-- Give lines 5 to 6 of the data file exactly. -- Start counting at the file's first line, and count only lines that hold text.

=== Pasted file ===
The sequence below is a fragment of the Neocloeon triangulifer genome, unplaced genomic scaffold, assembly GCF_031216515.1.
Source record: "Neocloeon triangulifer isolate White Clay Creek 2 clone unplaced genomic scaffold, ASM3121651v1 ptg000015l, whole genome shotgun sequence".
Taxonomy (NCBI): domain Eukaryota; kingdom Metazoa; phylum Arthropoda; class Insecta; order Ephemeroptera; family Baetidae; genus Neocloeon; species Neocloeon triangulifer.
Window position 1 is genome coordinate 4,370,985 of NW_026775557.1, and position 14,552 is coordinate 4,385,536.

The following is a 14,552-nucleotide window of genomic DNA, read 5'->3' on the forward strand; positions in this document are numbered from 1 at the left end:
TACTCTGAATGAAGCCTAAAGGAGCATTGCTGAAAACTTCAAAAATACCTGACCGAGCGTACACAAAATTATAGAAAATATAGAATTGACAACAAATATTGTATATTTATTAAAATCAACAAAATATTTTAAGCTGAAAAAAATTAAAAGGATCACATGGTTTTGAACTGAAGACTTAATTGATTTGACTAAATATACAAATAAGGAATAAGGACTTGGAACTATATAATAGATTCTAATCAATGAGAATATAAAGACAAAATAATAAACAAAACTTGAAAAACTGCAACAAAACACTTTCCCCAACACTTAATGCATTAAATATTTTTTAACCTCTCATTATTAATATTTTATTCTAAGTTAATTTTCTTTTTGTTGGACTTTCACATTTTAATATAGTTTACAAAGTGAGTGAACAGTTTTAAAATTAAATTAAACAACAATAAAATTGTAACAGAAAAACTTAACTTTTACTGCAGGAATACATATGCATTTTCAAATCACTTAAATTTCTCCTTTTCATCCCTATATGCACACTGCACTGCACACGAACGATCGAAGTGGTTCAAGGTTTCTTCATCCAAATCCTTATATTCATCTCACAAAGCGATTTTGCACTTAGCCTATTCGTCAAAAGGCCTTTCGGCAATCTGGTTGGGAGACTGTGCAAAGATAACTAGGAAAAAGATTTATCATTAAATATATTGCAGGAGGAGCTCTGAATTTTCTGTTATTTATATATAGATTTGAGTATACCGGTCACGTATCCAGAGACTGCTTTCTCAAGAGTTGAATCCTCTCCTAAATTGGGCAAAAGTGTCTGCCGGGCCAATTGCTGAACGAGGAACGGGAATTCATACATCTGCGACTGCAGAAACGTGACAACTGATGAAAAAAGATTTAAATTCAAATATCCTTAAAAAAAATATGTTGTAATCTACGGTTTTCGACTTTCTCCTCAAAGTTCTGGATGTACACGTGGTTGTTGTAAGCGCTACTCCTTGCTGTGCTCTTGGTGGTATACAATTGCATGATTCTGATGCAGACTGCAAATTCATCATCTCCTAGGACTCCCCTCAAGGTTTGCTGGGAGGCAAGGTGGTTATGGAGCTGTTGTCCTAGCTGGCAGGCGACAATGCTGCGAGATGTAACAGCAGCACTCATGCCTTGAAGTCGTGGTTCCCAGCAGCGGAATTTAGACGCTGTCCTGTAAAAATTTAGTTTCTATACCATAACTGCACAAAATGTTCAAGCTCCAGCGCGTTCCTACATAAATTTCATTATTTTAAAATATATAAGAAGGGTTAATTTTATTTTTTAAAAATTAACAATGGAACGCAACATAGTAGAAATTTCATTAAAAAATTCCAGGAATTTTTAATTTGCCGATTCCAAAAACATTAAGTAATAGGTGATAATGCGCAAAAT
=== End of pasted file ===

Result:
The following is a 14,552-nucleotide window of genomic DNA, read 5'->3' on the forward strand; positions in this document are numbered from 1 at the left end:
TACTCTGAATGAAGCCTAAAGGAGCATTGCTGAAAACTTCAAAAATACCTGACCGAGCGTACACAAAATTATAGAAAATATAGAATTGACAACAAATATTGTATATTTATTAAAATCAACAAAATATTTTAAGCTGAAAAAAATTAAAAGGATCACATGGTTTTGAACTGAAGACTTAATTGATTTGACTAAATATACAAATAAGGAATAAGGACTTGGAACTATATAATAGATTCTAATCAATGAGAATATAAAGACAAAATAATAAACAAAACTTGAAAAACTGCAACAAAACACTTTCCCCAACACTTAATGCATTAAATATTTTTTAACCTCTCATTATTAATATTTTATTCTAAGTTAATTTTCTTTTTGTTGGACTTTCACATTTTAATATAGTTTACAAAGTGAGTGAACAGTTTTAAAATTAAATTAAACAACAATAAAATTGTAACAGAAAAACTTAACTTTTACTGCAGGAATACATATGCATTTTCAAATCACTTAAATTTCTCCTTTTCATCCCTATATGCACACTGCACTGCACACGAACGATCGAAGTGGTTCAAGGTTTCTTCATCCAAATCCTTATATTCATCTCACAAAGCGATTTTGCACTTAGCCTATTCGTCAAAAGGCCTTTCGGCAATCTGGTTGGGAGACTGTGCAAAGATAACTAGGAAAAAGATTTATCATTAAATATATTGCAGGAGGAGCTCTGAATTTTCTGTTATTTATATATAGATTTGAGTATACCGGTCACGTATCCAGAGACTGCTTTCTCAAGAGTTGAATCCTCTCCTAAATTGGGCAAAAGTGTCTGCCGGGCCAATTGCTGAACGAGGAACGGGAATTCATACATCTGCGACTGCAGAAACGTGACAACTGATGAAAAAAGATTTAAATTCAAATATCCTTAAAAAAAATATGTTGTAATCTACGGTTTTCGACTTTCTCCTCAAAGTTCTGGATGTACACGTGGTTGTTGTAAGCGCTACTCCTTGCTGTGCTCTTGGTGGTATACAATTGCATGATTCTGATGCAGACTGCAAATTCATCATCTCCTAGGACTCCCCTCAAGGTTTGCTGGGAGGCAAGGTGGTTATGGAGCTGTTGTCCTAGCTGGCAGGCGACAATGCTGCGAGATGTAACAGCAGCACTCATGCCTTGAAGTCGTGGTTCCCAGCAGCGGAATTTAGACGCTGTCCTGTAAAAATTTAGTTTCTATACCATAACTGCACAAAATGTTCAAGCTCCAGCGCGTTCCTACATAAATTTCATTATTTTAAAATATATAAGAAGGGTTAATTTTATTTTTTAAAAATTAACAATGGAACGCAACATAGTAGAAATTTCATTAAAAAATTCCAGGAATTTTTAATTTGCCGATTCCAAAAACATTAAGTAATAGGTGATAATGCGCAAAAT